A chapter titled “Dilemmas” follows, opening with Fitz recounting a dream of the Fool and returning swiftly to Fitz puzzling out how he can resolve the situation in which he has found himself. He turns to his cousin, August, prevailing upon him to send through the Skill to Shrewd for direction. August reluctantly accedes, or appears to, but Fitz is left with no clearer sense of what to do.
The ceremonies that bind Kettricken to Verity continue through the day. Amid them, Fitz observes August and Regal, and he determines that they discuss his own mission, which gives him unease. It has not lifted by the time he reports to Regal’s chambers as he had been bidden. Regal does not speak with him directly, but has his attendant provide Fitz directions and materials before sending him on his way.
Fitz, somewhat addled by chemicals, proceeds. He confers briefly with Kettricken, then goes to Rurisk, laying out what he knows of the continuing plot against him. Kettricken arrives in time to see Regal’s own plot come out; he has arranged for Rurisk to be poisoned independently, with Fitz poised to take the blame for it. In the ensuing fracas, Fitz kills an assailant but is taken, himself.
Fitz wakes to find Regal gloating over him. He soon passes into a drugged delirium in which he hears voices conferring through the Skill and becomes aware through the Wit of Nosy’s grief at Rurisk’s death. The old hound helps Fitz out of his bindings, and Burrich, following the Wit that he admits being able to sense, helps Fitz leave his captivity.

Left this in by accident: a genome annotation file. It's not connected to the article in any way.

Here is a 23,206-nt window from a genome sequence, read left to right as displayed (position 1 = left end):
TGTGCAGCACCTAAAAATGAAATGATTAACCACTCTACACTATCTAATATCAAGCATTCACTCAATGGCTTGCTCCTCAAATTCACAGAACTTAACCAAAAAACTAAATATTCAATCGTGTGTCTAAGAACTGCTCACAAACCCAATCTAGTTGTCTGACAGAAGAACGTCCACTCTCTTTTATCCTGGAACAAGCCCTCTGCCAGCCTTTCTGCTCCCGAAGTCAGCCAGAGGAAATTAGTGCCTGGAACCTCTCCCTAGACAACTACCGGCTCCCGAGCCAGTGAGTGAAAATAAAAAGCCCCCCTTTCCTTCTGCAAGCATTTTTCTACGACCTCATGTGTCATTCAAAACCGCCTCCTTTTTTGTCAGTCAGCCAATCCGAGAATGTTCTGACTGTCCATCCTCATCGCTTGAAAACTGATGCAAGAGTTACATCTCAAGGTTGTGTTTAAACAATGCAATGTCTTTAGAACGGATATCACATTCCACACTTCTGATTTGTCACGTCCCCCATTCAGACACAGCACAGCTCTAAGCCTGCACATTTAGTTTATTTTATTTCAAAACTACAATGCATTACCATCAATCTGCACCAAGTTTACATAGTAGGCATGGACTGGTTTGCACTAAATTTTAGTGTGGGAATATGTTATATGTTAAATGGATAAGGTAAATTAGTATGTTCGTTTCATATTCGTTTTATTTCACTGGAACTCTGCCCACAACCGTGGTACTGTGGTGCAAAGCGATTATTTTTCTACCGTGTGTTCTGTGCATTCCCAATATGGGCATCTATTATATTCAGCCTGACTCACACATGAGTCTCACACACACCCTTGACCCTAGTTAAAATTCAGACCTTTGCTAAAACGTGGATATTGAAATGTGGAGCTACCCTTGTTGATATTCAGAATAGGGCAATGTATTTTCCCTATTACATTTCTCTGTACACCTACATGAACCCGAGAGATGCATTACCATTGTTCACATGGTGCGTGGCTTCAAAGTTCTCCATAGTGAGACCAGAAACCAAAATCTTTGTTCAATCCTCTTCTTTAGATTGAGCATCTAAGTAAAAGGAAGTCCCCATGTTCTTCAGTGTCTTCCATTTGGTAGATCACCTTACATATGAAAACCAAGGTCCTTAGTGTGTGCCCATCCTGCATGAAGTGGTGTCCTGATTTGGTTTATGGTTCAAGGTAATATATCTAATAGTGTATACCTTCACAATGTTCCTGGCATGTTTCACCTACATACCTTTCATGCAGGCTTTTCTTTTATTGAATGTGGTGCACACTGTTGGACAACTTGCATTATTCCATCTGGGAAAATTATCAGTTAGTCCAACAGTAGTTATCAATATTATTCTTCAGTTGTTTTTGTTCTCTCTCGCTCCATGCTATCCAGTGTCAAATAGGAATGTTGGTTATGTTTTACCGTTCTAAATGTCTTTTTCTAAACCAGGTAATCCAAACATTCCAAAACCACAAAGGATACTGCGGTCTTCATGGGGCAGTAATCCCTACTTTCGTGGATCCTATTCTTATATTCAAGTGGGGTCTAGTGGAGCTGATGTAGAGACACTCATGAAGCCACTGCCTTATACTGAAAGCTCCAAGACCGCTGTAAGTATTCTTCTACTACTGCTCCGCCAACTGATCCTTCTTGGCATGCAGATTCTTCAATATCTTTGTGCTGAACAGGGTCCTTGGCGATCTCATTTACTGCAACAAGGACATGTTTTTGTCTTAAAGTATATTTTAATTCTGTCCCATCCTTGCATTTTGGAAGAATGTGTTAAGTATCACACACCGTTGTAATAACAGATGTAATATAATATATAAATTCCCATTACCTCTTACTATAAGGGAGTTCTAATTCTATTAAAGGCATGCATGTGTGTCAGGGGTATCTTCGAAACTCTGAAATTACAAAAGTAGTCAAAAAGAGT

One thing that the chapter does well, among the many things that Hobb’s writing generally does well, is convey the notion of the narrative world existing outside the main narrative. Fitz becomes aware that there are plots involving him that he does not know about, and their presentation makes clear that they have been long in the making. It has a strangely decentering effect on Fitz. The narrative of the novel is recounted from his perspective, informed by commentaries appearing at the beginning of each chapter, so it makes sense that it focuses on him, but the present chapter makes clear that Fitz is far from the only actor in the milieu–and far from the most effective, in the present circumstance.
Tolkienian-tradition fantasy fiction usually focuses on characters who are themselves the most important people within their milieu. Frodo and Aragorn are the key figures at the end of Tolkien’s Third Age; Rand al’Thor is, in effect, the messiah of his own world; Ged becomes the de facto ruler of Earthsea, at least for a time. FitzChivalry Farseer, though, at least in the present novel, is but one piece among many in play on the board, and, in the present chapter, he seems to have been played badly.